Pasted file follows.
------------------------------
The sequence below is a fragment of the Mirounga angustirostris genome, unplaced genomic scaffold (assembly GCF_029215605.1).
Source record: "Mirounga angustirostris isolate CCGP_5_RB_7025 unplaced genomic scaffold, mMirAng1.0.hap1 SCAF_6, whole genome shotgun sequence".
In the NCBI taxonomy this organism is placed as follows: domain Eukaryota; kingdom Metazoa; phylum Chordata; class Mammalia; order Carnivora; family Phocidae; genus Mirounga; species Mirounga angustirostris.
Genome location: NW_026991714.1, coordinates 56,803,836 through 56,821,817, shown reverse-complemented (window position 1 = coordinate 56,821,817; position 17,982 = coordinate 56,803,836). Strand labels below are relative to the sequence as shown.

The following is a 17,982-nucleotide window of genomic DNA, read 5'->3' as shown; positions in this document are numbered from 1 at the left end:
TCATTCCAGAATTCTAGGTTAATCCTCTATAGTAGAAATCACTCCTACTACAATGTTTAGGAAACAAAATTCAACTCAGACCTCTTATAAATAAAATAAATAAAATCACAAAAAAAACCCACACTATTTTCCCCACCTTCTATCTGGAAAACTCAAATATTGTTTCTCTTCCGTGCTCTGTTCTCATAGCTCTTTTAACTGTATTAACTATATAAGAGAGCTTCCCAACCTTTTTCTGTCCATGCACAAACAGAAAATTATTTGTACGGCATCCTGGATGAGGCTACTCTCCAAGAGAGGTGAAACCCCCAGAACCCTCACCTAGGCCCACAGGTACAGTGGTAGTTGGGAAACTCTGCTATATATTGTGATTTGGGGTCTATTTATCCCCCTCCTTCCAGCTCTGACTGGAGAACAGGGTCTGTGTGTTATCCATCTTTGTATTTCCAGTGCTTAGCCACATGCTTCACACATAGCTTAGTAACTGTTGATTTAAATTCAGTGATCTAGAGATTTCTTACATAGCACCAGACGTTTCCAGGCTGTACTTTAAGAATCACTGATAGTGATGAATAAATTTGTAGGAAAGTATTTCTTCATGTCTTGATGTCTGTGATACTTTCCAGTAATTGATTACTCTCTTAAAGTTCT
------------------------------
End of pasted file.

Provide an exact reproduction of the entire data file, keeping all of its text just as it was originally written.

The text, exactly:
The sequence below is a fragment of the Mirounga angustirostris genome, unplaced genomic scaffold (assembly GCF_029215605.1).
Source record: "Mirounga angustirostris isolate CCGP_5_RB_7025 unplaced genomic scaffold, mMirAng1.0.hap1 SCAF_6, whole genome shotgun sequence".
In the NCBI taxonomy this organism is placed as follows: domain Eukaryota; kingdom Metazoa; phylum Chordata; class Mammalia; order Carnivora; family Phocidae; genus Mirounga; species Mirounga angustirostris.
Genome location: NW_026991714.1, coordinates 56,803,836 through 56,821,817, shown reverse-complemented (window position 1 = coordinate 56,821,817; position 17,982 = coordinate 56,803,836). Strand labels below are relative to the sequence as shown.

The following is a 17,982-nucleotide window of genomic DNA, read 5'->3' as shown; positions in this document are numbered from 1 at the left end:
TCATTCCAGAATTCTAGGTTAATCCTCTATAGTAGAAATCACTCCTACTACAATGTTTAGGAAACAAAATTCAACTCAGACCTCTTATAAATAAAATAAATAAAATCACAAAAAAAACCCACACTATTTTCCCCACCTTCTATCTGGAAAACTCAAATATTGTTTCTCTTCCGTGCTCTGTTCTCATAGCTCTTTTAACTGTATTAACTATATAAGAGAGCTTCCCAACCTTTTTCTGTCCATGCACAAACAGAAAATTATTTGTACGGCATCCTGGATGAGGCTACTCTCCAAGAGAGGTGAAACCCCCAGAACCCTCACCTAGGCCCACAGGTACAGTGGTAGTTGGGAAACTCTGCTATATATTGTGATTTGGGGTCTATTTATCCCCCTCCTTCCAGCTCTGACTGGAGAACAGGGTCTGTGTGTTATCCATCTTTGTATTTCCAGTGCTTAGCCACATGCTTCACACATAGCTTAGTAACTGTTGATTTAAATTCAGTGATCTAGAGATTTCTTACATAGCACCAGACGTTTCCAGGCTGTACTTTAAGAATCACTGATAGTGATGAATAAATTTGTAGGAAAGTATTTCTTCATGTCTTGATGTCTGTGATACTTTCCAGTAATTGATTACTCTCTTAAAGTTCT